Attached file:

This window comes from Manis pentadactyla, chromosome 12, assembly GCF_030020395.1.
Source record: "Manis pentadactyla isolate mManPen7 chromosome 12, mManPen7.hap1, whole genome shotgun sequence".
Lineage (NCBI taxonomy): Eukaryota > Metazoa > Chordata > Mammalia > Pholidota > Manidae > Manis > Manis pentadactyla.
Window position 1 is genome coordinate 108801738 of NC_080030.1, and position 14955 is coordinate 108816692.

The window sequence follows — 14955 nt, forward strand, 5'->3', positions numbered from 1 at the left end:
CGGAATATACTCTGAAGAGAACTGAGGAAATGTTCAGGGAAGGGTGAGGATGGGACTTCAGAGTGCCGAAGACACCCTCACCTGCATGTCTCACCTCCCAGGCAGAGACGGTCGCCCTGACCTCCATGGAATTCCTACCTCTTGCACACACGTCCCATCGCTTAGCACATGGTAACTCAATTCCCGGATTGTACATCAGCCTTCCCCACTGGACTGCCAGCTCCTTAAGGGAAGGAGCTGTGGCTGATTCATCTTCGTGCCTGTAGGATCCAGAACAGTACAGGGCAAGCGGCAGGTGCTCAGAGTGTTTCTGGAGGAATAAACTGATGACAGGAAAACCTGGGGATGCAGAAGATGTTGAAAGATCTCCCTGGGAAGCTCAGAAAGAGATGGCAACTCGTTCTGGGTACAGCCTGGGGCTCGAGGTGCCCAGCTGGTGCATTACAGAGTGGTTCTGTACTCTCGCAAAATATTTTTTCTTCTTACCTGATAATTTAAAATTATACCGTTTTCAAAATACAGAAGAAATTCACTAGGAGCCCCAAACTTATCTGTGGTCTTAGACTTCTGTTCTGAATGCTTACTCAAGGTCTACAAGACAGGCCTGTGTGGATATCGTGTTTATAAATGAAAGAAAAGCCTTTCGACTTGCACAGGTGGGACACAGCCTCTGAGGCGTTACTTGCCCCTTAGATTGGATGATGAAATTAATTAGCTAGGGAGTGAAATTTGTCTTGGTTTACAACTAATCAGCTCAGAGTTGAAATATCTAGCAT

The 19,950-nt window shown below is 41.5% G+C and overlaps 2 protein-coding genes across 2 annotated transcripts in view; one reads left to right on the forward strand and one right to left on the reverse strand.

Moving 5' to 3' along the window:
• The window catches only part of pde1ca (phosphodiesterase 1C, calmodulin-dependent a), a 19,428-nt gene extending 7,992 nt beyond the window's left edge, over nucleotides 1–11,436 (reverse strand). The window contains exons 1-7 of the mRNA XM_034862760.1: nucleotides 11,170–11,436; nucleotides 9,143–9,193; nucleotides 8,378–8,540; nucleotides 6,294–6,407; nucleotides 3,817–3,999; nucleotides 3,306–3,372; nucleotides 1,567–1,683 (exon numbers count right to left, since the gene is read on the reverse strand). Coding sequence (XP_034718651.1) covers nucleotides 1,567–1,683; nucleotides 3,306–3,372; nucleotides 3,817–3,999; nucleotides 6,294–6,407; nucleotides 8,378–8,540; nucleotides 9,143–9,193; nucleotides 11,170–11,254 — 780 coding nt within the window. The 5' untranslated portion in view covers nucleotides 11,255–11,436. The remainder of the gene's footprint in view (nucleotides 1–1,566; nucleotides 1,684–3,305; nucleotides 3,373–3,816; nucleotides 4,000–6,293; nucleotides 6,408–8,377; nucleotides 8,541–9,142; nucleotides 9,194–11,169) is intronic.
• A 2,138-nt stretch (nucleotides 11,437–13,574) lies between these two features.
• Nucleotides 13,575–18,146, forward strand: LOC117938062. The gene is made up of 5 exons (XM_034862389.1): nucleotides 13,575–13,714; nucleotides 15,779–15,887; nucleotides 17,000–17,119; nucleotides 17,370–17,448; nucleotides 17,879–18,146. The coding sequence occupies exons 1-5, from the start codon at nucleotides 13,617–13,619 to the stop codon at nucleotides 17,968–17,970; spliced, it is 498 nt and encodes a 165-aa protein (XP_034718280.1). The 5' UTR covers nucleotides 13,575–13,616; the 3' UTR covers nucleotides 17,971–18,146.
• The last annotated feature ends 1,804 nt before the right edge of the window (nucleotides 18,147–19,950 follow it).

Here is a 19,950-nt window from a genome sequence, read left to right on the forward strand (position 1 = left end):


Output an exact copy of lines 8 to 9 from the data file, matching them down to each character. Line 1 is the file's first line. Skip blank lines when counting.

Moving 5' to 3' along the window:
• The window catches only part of pde1ca (phosphodiesterase 1C, calmodulin-dependent a), a 19,428-nt gene extending 7,992 nt beyond the window's left edge, over nucleotides 1–11,436 (reverse strand). The window contains exons 1-7 of the mRNA XM_034862760.1: nucleotides 11,170–11,436; nucleotides 9,143–9,193; nucleotides 8,378–8,540; nucleotides 6,294–6,407; nucleotides 3,817–3,999; nucleotides 3,306–3,372; nucleotides 1,567–1,683 (exon numbers count right to left, since the gene is read on the reverse strand). Coding sequence (XP_034718651.1) covers nucleotides 1,567–1,683; nucleotides 3,306–3,372; nucleotides 3,817–3,999; nucleotides 6,294–6,407; nucleotides 8,378–8,540; nucleotides 9,143–9,193; nucleotides 11,170–11,254 — 780 coding nt within the window. The 5' untranslated portion in view covers nucleotides 11,255–11,436. The remainder of the gene's footprint in view (nucleotides 1–1,566; nucleotides 1,684–3,305; nucleotides 3,373–3,816; nucleotides 4,000–6,293; nucleotides 6,408–8,377; nucleotides 8,541–9,142; nucleotides 9,194–11,169) is intronic.